The Medicare Payment Advisory Commission (MedPAC) suggested several changes to Medicare Advantage (MA) plan benchmark calculations, with the intent to generate yield savings for Medicare, and urged CMS to streamline alternative payment model (APMs) where it can.
In its annual report to Congress this week, the Medicare Payment Advisory Commission (MedPAC) recommended several changes in how Medicare Advantage (MA) plan benchmark calculations are made due to growing concerns over a lack of yielded net savings for Medicare.
The report also made recommendations in 9 other areas, including streamlining alternative payment models (APMs).
Enrollment in MA plans has been growing, due to their enhanced benefits and low premiums. However, the report states, “over the 35-year history of private plan contracting in Medicare, although risk adjustment has improved payment accuracy, benchmark policy has not attained an appropriate balance of benefits for enrollees, payment adequacy for plans, or responsible use of taxpayer dollars that fund the program.”
For this year, the MA program’s bids for providing Medicare benefits have fallen to 87% of fee-for-service (FFS) spending. No version of private plan contracting has brought in net aggregate savings for Medicare, and Medicare pays 4% more for beneficiaries enrolled in MA plans compared with enrollees in FFS Medicare.
The issue lies with how the benchmarks are calculated, the report said; currently, benchmarks support payments that are 9% higher than FFS spending in the areas with the lowest FFS spending, which encourages a disproportionate share of MA enrollees.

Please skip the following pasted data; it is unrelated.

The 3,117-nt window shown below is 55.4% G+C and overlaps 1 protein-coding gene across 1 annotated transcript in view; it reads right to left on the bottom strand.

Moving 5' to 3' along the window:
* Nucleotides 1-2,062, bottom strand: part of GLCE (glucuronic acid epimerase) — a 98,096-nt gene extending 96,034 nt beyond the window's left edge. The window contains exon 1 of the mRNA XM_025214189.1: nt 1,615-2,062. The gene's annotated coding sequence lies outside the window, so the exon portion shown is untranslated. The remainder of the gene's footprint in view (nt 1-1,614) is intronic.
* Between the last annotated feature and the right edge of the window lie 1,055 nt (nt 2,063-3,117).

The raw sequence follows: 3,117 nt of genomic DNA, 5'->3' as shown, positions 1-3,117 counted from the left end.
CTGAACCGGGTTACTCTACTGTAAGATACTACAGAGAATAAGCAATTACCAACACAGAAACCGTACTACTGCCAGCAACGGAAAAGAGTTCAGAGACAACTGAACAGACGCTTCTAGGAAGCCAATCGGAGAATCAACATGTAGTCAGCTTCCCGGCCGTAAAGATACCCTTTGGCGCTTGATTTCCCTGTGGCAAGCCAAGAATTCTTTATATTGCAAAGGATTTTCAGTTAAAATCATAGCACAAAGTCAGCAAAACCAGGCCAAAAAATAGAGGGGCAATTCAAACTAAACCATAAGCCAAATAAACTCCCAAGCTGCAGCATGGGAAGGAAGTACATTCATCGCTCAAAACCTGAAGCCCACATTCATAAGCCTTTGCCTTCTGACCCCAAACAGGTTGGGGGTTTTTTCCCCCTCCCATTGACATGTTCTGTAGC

To benefit more from the efficiency generated by MA efficiency and generate savings for the overall program, MedPAC recommends that Congress establish an improved MA benchmark policy that:
In addition, the report recommends that the HHS secretary streamline APMs to achieve reduced health care spending while improving quality. Integrating a small and what MedPAC called a “harmonized” portfolio with more consistent parameters and direct incentives should encourage providers to administer efficient care, lead to a potential decrease in Medicare spending, and reduce overlap, as well as possibly conflicting incentives.
Most APMs are temporary demonstrations operated by the Center for Medicare and Medicaid Innovation (CMMI) at CMS; CMMI was created as part of the Affordable Care Act (ACA). The largest APM, the Medicare Shared Savings Program, is a permanent part of the ACA. Within APMs, there are different financial participation tracks for providers to follow, each with their own mix of risk. While the report noted that MedPAC is supportive of APMs, the time has come to scale back so many demonstrations, as “continuing to test a large number of independent APMs is likely to inhibit the ability of APMs to reach their full potential.”
Late last year, in an interview with The American Journal of Managed Care®, Michael E. Chernew, PhD, chair of MedPAC, said having so many models with so many choices has the potential to be “distracting” and that his view would be to urge CMMI “to just slow down in terms of the number of models instead of finding new and interesting ones.”